Nov
08
Demystifying Diabetes: Q&A with Mary Ettari
Posted by DwagenerComment
 
 

Mary Ettari, MPH, PATo learn more about CME diabetes education, visit AAPA’s Diabetes Leadership Edge page.

Diabetes is a national health crisis: 25.8 million Americans have it—or 8.3 percent of the U.S. population. Of these, 7 million don’t know they have the disease.

Because of diabetes’ complications, physician assistants will encounter diabetic patients in almost all practice settings. But the good news is you’re in an excellent position to identify the disease and help patients manage the condition.

The American Academy of Physician Assistants recently launched a nationwide initiative, the Diabetes Leadership Edge, to support PAs in fulfilling a vital role as champions of diabetes care. The initiative gives PAs the resources to become expert care providers in diabetes and keep patients on track with their treatment.

As part of this initiative, AAPA is profiling PAs with diabetes expertise to share their experience and offer some advice to PAs interested in learning more.

Today, PAsConnect sits down with Mary Ettari, MPH, PA, a volunteer PA at the Volunteers in Medicine clinic for the uninsured in Stuart, Fla.

How long have you been a PA, and where do you practice?

I’ve been a PA for 32 years. I currently practice as a volunteer in a clinic for the uninsured in Stuart, Fl. That’s about 40 miles north of West Palm Beach.

How are you involved with diabetes?

My clinic is mainly primary care, and I’ve been volunteering there for about five years. Because we do so much general primary care, we have a substantial population with diabetes.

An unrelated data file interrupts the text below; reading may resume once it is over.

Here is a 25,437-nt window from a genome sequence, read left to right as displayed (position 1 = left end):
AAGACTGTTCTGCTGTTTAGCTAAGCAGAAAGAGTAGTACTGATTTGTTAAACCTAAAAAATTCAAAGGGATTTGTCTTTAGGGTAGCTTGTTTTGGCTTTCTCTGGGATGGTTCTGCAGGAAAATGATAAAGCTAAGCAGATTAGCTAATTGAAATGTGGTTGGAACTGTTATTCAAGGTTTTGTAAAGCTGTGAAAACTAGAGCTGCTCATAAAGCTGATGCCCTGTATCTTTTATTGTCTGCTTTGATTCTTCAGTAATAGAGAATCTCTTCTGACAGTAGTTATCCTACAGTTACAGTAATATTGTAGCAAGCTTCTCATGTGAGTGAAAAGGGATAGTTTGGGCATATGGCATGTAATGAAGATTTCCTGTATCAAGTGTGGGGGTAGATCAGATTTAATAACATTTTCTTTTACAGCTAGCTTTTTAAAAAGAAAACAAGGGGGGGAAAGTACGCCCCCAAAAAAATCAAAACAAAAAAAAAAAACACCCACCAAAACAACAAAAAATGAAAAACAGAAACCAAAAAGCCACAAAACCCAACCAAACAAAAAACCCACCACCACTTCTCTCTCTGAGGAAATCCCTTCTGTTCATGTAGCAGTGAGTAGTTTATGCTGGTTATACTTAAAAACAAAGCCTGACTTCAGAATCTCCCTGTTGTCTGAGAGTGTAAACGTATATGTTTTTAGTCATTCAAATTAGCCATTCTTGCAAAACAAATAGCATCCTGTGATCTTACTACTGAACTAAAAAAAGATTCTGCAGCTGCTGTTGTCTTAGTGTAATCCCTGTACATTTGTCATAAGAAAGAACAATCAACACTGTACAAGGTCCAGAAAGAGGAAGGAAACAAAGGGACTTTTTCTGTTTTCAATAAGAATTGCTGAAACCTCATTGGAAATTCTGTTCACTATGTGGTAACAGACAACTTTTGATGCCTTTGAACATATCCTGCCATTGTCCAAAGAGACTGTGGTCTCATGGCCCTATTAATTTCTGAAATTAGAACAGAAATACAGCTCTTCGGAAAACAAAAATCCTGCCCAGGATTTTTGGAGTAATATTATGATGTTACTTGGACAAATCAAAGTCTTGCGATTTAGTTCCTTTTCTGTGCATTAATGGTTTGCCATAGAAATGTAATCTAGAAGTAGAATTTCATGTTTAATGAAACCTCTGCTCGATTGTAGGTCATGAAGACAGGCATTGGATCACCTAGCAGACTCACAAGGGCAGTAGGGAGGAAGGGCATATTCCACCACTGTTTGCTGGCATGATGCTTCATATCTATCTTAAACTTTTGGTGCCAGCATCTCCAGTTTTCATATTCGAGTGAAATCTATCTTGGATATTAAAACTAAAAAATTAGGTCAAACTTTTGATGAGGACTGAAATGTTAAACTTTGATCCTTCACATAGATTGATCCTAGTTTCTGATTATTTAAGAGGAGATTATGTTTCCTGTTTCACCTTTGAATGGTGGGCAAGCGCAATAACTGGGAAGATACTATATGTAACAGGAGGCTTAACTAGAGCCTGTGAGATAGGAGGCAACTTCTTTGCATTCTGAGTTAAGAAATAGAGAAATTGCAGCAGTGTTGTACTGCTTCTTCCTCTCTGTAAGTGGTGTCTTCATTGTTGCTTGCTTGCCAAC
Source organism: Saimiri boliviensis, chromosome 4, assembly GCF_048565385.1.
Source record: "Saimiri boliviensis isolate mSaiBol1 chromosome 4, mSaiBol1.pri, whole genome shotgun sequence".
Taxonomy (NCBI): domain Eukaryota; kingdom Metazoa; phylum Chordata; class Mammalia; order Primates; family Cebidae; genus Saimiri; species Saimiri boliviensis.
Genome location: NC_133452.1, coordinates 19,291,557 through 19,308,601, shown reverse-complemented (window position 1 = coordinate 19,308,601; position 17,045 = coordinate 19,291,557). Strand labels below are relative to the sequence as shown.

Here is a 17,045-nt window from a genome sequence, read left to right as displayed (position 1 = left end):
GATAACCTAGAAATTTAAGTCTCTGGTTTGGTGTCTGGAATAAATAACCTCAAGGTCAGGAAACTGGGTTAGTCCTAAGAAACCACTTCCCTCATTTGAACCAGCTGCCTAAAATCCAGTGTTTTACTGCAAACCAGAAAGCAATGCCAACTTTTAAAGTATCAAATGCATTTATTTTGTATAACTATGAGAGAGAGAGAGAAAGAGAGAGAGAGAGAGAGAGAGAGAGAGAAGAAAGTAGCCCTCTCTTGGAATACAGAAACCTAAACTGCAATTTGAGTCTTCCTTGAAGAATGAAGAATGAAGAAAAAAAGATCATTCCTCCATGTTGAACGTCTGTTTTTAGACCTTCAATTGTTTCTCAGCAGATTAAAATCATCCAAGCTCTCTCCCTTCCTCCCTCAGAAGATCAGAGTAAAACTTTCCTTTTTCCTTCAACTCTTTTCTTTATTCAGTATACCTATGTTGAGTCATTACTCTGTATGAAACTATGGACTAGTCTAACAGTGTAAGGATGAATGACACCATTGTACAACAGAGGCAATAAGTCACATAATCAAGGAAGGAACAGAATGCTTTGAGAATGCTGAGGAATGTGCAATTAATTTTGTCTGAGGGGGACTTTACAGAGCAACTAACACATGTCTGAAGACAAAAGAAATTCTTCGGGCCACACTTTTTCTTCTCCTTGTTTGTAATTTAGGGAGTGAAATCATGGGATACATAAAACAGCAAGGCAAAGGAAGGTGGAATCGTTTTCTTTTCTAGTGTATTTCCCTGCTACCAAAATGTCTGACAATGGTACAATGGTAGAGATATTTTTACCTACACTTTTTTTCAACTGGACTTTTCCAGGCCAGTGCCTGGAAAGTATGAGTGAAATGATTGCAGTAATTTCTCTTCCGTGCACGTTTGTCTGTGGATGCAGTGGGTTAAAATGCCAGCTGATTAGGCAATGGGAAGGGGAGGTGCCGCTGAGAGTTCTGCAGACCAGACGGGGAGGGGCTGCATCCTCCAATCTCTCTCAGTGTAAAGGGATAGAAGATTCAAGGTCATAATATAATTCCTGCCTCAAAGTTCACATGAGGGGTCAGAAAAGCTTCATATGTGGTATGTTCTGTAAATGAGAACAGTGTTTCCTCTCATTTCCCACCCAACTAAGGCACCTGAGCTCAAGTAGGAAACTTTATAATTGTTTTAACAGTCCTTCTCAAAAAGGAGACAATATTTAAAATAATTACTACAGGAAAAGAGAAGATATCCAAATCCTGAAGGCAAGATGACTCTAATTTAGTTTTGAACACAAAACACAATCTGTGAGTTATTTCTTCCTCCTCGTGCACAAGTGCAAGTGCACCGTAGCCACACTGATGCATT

At the clinic, we have a lot of patients whose first language isn’t English. There are migrant farm workers and laborers, and we also have people who have lost jobs or health insurance. This is a diverse population, but we do have a slightly higher percentage of diabetes because of the socioeconomic groups that a lot of our patients fall into.

I see new patients with pre-diabetes or diabetes, and I do follow-ups on existing patients. Most of the providers in the clinic who do primary care—physicians, NPs and PAs—have their own panel of patients, with the caveat that since we are volunteers and are really only there one day a week, if one of the patients has an urgent need, they might end up seeing someone else.

Why is diabetes an important issue for PAs?

It’s a perfect space in which PAs can take the lead in providing care. We have a fast-growing population of patients with pre-diabetes and diabetes and a static or some might say shrinking pipeline of primary care physicians. And with this growing number of patients with diabetes, with potentially 37 – 40 million patients coming to providers in the next several years, family physicians cannot take care of all these patients—nor can anyone else in the primary care arena.

PAs can claim diabetes and be experts on it—manage, treat and do prevention.

Diabetes is also a condition conducive to being managed by a team. No individual provider can do a stellar job of treating diabetes because of its complexities—comorbidities, complications, follow up and the management required. PAs can lead this team, coordinating all the various providers, which can include PAs, NPs, medical assistants, nurses, physicians, certified diabetes educators, etc.

What are some of the resources you use to treat diabetes?